The results are in! More than 7500 analog photographers from 109 countries came together to participate in our survey to #saveananalogcameras. In this article we will focus on where in the world to repair analog cameras, sharing with you all of the data, provide analysis, next steps, and most importantly resources to connect you with the services you need. To recap, these were the main questions we asked you, the analog photography community.
How do get your analog camera gear repaired?
Where can you recommend a new user to service their camera?
Before we get into the numbers there are a few things to mention so you understand the validity of the data obtained. In all we received over 7500 submissions to the #saveanalogcameras survey. This article interprets the results submitted to us in English which was around 6000. Of those 6000 entries, 1752 people submitted how they get their camera repaired, and 1358 people submitted specific information as to where one could get their camera repaired. Additionally as the campaign originated in Tampere, there is a healthy contribution of knowledge from the Finnish community. It's with this information that we calculated the following results. The more data we have the stronger set of resources we can and provide. If you have information on a repair shop you would like to submit, please do so here. More on that later in the article.
How Photographers Repair Their Cameras
About half of photographers repair their cameras at a local store, a quarter repair themselves, and the rest are roughly split between mailing it to a repair center or having it fixed by a someone recommended in a forum or by word of mouth.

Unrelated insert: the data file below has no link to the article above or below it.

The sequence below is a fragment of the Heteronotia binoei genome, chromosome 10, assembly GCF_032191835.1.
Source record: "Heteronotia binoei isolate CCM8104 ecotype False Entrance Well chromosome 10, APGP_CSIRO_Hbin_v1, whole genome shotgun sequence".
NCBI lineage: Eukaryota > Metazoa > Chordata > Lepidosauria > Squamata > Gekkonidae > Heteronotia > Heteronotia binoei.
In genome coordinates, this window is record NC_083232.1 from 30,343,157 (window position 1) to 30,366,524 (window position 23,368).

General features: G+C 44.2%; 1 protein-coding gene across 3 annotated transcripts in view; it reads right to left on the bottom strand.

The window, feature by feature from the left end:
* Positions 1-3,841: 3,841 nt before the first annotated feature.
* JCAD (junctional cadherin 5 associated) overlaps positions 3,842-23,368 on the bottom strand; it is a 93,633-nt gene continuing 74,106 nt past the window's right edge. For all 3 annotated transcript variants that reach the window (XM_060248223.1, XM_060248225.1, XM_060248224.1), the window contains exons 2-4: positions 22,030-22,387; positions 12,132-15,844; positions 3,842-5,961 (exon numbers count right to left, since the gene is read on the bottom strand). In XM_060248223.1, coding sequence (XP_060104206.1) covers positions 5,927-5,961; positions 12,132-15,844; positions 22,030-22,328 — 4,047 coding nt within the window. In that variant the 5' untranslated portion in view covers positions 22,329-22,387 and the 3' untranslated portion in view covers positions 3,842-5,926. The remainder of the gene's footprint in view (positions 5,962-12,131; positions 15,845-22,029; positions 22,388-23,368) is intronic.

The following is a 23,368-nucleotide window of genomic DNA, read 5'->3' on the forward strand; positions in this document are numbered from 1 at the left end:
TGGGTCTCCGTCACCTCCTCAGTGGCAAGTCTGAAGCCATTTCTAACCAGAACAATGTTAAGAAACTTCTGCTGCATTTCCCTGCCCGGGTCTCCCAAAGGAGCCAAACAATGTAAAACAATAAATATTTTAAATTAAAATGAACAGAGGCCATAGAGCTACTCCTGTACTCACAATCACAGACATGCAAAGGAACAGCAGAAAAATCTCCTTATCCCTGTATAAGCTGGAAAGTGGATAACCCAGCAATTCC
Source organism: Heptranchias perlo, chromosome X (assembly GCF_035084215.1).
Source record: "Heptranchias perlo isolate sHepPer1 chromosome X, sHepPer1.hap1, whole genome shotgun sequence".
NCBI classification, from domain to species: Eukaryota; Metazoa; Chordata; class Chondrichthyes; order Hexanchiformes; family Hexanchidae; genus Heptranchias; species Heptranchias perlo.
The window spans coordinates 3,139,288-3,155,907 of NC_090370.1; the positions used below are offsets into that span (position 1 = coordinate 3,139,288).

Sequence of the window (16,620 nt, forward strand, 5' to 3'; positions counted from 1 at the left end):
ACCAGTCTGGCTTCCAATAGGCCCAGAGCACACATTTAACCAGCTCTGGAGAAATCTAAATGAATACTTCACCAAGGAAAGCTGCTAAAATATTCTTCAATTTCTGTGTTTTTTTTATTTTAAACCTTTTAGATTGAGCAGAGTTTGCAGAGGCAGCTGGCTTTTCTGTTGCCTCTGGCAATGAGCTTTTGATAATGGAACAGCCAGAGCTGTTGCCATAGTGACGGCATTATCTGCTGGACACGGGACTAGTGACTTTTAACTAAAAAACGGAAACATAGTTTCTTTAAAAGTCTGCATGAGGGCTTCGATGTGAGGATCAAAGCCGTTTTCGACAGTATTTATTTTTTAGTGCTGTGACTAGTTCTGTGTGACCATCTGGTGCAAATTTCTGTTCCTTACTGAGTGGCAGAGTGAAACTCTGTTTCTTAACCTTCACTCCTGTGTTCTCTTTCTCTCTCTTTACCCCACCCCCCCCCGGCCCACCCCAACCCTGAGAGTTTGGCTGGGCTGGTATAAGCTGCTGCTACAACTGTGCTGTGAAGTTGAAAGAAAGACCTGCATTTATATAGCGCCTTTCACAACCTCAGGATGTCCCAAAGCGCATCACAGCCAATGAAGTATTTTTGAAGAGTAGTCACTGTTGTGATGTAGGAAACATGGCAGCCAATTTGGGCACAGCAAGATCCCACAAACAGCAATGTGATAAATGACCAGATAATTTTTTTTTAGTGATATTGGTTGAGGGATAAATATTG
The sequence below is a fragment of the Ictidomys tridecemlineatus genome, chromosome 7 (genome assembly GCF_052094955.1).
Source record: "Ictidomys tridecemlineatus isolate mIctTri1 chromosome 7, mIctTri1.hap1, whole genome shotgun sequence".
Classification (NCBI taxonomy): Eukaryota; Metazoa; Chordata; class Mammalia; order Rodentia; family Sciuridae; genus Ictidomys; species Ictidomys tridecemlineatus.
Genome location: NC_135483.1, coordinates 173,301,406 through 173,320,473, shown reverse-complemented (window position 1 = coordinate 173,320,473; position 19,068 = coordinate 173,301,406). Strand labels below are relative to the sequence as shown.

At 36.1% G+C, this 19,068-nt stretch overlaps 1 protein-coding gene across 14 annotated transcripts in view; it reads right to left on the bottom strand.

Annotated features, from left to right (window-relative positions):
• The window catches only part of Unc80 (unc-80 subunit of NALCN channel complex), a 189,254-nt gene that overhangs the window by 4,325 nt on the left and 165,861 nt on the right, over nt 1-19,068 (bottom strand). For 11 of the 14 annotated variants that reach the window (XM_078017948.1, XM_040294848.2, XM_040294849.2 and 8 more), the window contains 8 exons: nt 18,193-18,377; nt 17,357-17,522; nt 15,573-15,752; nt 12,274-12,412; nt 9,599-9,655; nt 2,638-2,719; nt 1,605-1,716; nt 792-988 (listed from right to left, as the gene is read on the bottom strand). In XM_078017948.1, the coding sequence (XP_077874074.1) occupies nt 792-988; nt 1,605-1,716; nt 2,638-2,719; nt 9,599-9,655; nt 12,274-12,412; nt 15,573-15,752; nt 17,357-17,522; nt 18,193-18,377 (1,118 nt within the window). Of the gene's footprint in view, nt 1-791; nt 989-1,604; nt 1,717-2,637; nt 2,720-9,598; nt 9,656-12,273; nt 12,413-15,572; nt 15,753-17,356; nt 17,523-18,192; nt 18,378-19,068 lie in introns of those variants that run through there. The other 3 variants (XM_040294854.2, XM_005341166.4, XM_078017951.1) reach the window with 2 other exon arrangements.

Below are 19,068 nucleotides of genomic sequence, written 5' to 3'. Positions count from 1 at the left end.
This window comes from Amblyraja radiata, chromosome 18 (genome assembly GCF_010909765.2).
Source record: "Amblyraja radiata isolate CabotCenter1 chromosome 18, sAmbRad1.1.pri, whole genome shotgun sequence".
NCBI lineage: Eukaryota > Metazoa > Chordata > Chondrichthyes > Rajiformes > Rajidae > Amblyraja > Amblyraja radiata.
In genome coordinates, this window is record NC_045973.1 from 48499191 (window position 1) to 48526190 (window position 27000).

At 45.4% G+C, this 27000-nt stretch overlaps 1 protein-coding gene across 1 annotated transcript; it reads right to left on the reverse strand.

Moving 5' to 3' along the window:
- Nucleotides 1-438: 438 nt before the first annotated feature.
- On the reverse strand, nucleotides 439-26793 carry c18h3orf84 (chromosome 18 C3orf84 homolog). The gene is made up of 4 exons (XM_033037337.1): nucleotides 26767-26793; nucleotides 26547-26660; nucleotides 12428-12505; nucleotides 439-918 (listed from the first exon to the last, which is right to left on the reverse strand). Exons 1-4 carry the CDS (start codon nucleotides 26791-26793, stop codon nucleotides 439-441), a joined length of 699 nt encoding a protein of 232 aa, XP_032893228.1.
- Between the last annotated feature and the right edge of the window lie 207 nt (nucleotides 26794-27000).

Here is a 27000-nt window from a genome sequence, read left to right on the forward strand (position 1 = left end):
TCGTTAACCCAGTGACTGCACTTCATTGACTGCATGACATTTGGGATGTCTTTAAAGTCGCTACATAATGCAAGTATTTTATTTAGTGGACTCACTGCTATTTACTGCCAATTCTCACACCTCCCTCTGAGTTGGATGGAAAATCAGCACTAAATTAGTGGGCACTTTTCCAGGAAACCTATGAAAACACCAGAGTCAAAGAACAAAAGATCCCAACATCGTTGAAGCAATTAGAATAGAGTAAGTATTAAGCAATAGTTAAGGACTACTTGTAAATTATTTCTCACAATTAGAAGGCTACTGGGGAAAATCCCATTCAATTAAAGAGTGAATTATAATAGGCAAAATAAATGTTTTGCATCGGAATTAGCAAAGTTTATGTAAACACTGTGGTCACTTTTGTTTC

What's probably most interesting here is that only 12 percent of photographers send their cameras off for repairs. This means that roughly 9 out of 10 cameras never leave their community to get repaired, "Why" this is true is debatable, but the next set of data gives us more insight into this.
Where Photographers Repair Their Analog Cameras
So far we have documented mention of 470 different repair shops. Taking a deeper look at the entries reveals a lot more. Here's the most interesting statistics that the survey revealed.
- 38% of photographers recommended the same 10 repair shops
- 92% of known shops were mentioned by 5 people or less
- 67% of all shops were only mentioned once.
So that leaves us with some questions.
- Why are so many camera repair centers known by 5 people or less [per our survey]?
- What are those few shops that are most well known amongst the analog community?
Why are so many camera repair centers known by 5 people or less?
So, we have 92% of camera repair shops around the world mentioned by five people or less, and conversely nearly half of photographers mentioned the same 10 shops. Simply put this tells us that 10 shops are very well known, the other 98% of shops are relatively unknown.